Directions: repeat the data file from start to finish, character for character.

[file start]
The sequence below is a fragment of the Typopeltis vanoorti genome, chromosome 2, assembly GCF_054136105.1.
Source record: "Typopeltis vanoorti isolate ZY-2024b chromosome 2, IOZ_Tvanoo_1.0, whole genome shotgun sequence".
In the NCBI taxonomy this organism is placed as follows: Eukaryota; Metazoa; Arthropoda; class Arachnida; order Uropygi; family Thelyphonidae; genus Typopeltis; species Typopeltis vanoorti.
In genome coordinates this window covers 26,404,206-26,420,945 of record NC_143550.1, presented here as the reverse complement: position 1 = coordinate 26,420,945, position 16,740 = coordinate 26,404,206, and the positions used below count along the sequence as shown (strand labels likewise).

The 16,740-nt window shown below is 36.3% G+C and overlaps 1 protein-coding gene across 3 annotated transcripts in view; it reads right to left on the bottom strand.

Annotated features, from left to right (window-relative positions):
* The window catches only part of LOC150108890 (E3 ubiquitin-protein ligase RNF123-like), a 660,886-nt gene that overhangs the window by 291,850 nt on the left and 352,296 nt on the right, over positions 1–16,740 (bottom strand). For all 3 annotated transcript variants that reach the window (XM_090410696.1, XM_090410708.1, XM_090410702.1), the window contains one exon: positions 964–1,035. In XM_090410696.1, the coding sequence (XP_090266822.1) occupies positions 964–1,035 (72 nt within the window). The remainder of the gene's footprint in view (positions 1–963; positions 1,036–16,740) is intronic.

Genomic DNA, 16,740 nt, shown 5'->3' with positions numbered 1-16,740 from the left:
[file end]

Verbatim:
The sequence below is a fragment of the Typopeltis vanoorti genome, chromosome 2, assembly GCF_054136105.1.
Source record: "Typopeltis vanoorti isolate ZY-2024b chromosome 2, IOZ_Tvanoo_1.0, whole genome shotgun sequence".
In the NCBI taxonomy this organism is placed as follows: Eukaryota; Metazoa; Arthropoda; class Arachnida; order Uropygi; family Thelyphonidae; genus Typopeltis; species Typopeltis vanoorti.
In genome coordinates this window covers 26,404,206-26,420,945 of record NC_143550.1, presented here as the reverse complement: position 1 = coordinate 26,420,945, position 16,740 = coordinate 26,404,206, and the positions used below count along the sequence as shown (strand labels likewise).

The 16,740-nt window shown below is 36.3% G+C and overlaps 1 protein-coding gene across 3 annotated transcripts in view; it reads right to left on the bottom strand.

Annotated features, from left to right (window-relative positions):
* The window catches only part of LOC150108890 (E3 ubiquitin-protein ligase RNF123-like), a 660,886-nt gene that overhangs the window by 291,850 nt on the left and 352,296 nt on the right, over positions 1–16,740 (bottom strand). For all 3 annotated transcript variants that reach the window (XM_090410696.1, XM_090410708.1, XM_090410702.1), the window contains one exon: positions 964–1,035. In XM_090410696.1, the coding sequence (XP_090266822.1) occupies positions 964–1,035 (72 nt within the window). The remainder of the gene's footprint in view (positions 1–963; positions 1,036–16,740) is intronic.

Genomic DNA, 16,740 nt, shown 5'->3' with positions numbered 1-16,740 from the left: